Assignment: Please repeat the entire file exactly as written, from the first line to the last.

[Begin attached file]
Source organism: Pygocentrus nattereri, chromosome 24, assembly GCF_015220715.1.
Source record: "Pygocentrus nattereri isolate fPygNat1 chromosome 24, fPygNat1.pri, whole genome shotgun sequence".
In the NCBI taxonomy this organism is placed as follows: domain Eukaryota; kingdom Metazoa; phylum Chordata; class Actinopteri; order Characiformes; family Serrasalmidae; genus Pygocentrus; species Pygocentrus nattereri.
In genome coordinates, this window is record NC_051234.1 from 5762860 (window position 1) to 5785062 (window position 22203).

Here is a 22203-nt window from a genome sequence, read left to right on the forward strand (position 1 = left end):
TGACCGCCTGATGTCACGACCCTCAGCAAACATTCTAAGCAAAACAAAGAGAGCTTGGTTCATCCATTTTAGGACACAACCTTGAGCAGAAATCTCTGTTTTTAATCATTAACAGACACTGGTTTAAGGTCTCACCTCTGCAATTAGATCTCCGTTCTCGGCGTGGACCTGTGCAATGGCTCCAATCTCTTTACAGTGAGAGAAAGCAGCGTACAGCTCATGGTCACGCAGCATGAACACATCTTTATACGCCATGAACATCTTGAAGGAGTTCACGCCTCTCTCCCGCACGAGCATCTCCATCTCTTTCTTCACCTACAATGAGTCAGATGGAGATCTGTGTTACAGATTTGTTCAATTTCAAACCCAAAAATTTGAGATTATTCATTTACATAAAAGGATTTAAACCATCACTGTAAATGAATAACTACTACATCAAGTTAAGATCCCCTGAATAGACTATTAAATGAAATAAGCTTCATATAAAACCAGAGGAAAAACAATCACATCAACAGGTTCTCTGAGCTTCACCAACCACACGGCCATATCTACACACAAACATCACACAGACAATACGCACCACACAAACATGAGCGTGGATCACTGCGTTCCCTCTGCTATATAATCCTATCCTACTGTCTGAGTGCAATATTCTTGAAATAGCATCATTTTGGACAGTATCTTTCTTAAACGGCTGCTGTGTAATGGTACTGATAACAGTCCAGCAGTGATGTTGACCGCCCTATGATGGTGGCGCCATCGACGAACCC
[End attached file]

Source organism: Pygocentrus nattereri, chromosome 24, assembly GCF_015220715.1.
Source record: "Pygocentrus nattereri isolate fPygNat1 chromosome 24, fPygNat1.pri, whole genome shotgun sequence".
In the NCBI taxonomy this organism is placed as follows: domain Eukaryota; kingdom Metazoa; phylum Chordata; class Actinopteri; order Characiformes; family Serrasalmidae; genus Pygocentrus; species Pygocentrus nattereri.
In genome coordinates, this window is record NC_051234.1 from 5762860 (window position 1) to 5785062 (window position 22203).

Here is a 22203-nt window from a genome sequence, read left to right on the forward strand (position 1 = left end):
TGACCGCCTGATGTCACGACCCTCAGCAAACATTCTAAGCAAAACAAAGAGAGCTTGGTTCATCCATTTTAGGACACAACCTTGAGCAGAAATCTCTGTTTTTAATCATTAACAGACACTGGTTTAAGGTCTCACCTCTGCAATTAGATCTCCGTTCTCGGCGTGGACCTGTGCAATGGCTCCAATCTCTTTACAGTGAGAGAAAGCAGCGTACAGCTCATGGTCACGCAGCATGAACACATCTTTATACGCCATGAACATCTTGAAGGAGTTCACGCCTCTCTCCCGCACGAGCATCTCCATCTCTTTCTTCACCTACAATGAGTCAGATGGAGATCTGTGTTACAGATTTGTTCAATTTCAAACCCAAAAATTTGAGATTATTCATTTACATAAAAGGATTTAAACCATCACTGTAAATGAATAACTACTACATCAAGTTAAGATCCCCTGAATAGACTATTAAATGAAATAAGCTTCATATAAAACCAGAGGAAAAACAATCACATCAACAGGTTCTCTGAGCTTCACCAACCACACGGCCATATCTACACACAAACATCACACAGACAATACGCACCACACAAACATGAGCGTGGATCACTGCGTTCCCTCTGCTATATAATCCTATCCTACTGTCTGAGTGCAATATTCTTGAAATAGCATCATTTTGGACAGTATCTTTCTTAAACGGCTGCTGTGTAATGGTACTGATAACAGTCCAGCAGTGATGTTGACCGCCCTATGATGGTGGCGCCATCGACGAACCC